March 10, 2016
Rob Newells is the newly appointed Executive Director of AIDS Project of the East Bay. He is minister and founder of the the HIV program at Imani Community Church in Oakland and has been an AVAC PxROAR member since 2012. This blog is one in a series written by community scholars who attended CROI 2016.
I have a love-hate relationship with the annual Conference on Retroviruses and Opportunistic Infections (CROI). The 12-hour days of high science can be overwhelming, and even after being deliberate about building down time into my schedule, I still crashed and burned before the end of Day 3. (It took the entire week to adjust to the time difference between East and West coasts, and after the daily 7 am Community Educator Breakfast Updates, I struggled to stay awake and alert for the morning plenary sessions.) But I survived!
There are always major headlines coming out of meetings like CROI. As a biomedical research advocate, my inner nerd gets super-excited about things like Phase 2 study results from MTN 017 (a rectal microbicide study), but at CROI I’m a community educator. I try my best to take off my research nerd hat for a few days and tune my ears to hear what members of my community will find useful right now. (I’ll have plenty of time and dozens of webinars to help me grasp all of the high-level science presented at CROI so that my inner nerd will be ready for additional updates during the International AIDS Conference in July.)
The week after returning to Oakland from Boston, I shared information with the staff working at AIDS Project of the East Bay (APEB) and with community members participating in a series of breakfast discussions coordinated through my ministry at the Imani Community Church in partnership with the East Bay HIV Faith Collaborative. This is what I told them:
- Vaginal microbicide rings look like they’ll work. Don’t be frightened when you hear that the HIV infection rate was only reduced by about 30 percent. Remember that old 44 percent reduction in the HIV infection rate for pre-exposure prophylaxis (PrEP) when the first iPrEx study results were released just over five years ago? It gets better! With PrEP we saw that when people know the product actually works, they use it more and risk goes down. It works when you use it! Will the same thing hold true for the vaginal ring? There’s a need for open-label studies to see if women will use it more when they know it works.
- There’s reason to think injectable PrEP might work, but there are questions about how to deal with the “tail” — the period of time after injectable PrEP is terminated but there still may be low (non-protective) levels of drug in the system.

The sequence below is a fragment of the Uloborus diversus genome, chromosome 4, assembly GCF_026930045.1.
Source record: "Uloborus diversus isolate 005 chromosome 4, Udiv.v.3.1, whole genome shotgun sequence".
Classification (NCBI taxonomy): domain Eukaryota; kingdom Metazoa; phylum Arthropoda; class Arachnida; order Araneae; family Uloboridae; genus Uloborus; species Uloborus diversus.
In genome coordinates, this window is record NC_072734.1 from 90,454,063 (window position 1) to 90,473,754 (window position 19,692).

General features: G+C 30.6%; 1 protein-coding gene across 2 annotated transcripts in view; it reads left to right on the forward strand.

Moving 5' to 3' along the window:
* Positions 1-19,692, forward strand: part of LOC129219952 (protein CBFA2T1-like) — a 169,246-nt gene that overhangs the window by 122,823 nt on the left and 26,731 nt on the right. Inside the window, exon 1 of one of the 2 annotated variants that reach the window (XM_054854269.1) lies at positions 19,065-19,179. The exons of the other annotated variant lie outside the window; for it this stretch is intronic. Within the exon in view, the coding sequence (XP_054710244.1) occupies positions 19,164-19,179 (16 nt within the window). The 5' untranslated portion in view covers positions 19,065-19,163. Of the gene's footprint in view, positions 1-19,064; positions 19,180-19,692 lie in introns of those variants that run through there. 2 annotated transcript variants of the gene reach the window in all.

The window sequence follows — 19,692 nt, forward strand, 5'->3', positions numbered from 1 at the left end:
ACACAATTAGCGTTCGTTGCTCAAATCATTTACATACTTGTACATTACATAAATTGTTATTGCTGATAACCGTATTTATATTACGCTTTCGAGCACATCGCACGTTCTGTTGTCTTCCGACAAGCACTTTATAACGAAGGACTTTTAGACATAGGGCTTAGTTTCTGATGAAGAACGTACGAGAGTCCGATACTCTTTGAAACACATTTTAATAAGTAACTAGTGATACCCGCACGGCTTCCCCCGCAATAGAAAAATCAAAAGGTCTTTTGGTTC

- People who use oral PrEP are generally people who are already at-risk for STIs, and they should be tested more often than every six months as is currently recommended by the CDC. (Our Medical Director at AIDS Project of the East Bay already screens PrEP clients for STIs quarterly as suggested by the research presented at CROI.)
- We talked a little about the PrEP failure case from Canada, which occurred when the PrEP user was infected with tenofovir- and emtricitibine-resistant virus. But staff and community members alike were more interested in the HPTN-073 study results showing that, with a little client-centered care coordination (C4), it’s really not so difficult to spark black men’s interest in PrEP. This was the silver lining in the cloud hovering over the community after CDC presented lifetime risk estimates indicating that half of all gay black men in the US will test positive for HIV if we don’t do something about it now. (If my community needed a wake-up call… a new reason for a sense of urgency around this HIV epidemic… a fire lit under its collective ass… This has to be it.)
Then we spent a little time talking about things I heard at CROI that probably won’t make headlines:
- Did you know that fat may stimulate HIV replication and act as a reservoir for HIV cells? How do we talk to our clients about obesity and weight loss?
- Do you really understand how much smoking while living with HIV increases risk for opportunistic infections, cardiovascular disease, lung disease and some cancers while decreasing life expectancy? What are we saying to our clients living with HIV about smoking that’s different from what we say to clients not living with HIV? (After checking in with our Medical Director, APEB will be implementing a smoking cessation program through our primary care clinic.)
- When researchers looked at people’s “Perception of Infectiousness,” the takeaway for me was that black people still don’t believe having an undetectable viral load prevents the transmission of HIV. (There are lots of conversations about medical distrust among African Americans begging to be had over and over and over again until someone figures out how to effectively address the issue.)
Another CROI is in the books (and on webcast). It will likely take months for my inner research advocacy nerd to wrap my head around all of the science, but now that my sleep pattern and weather conditions are closer to California-normal, the community educator in me is very happy.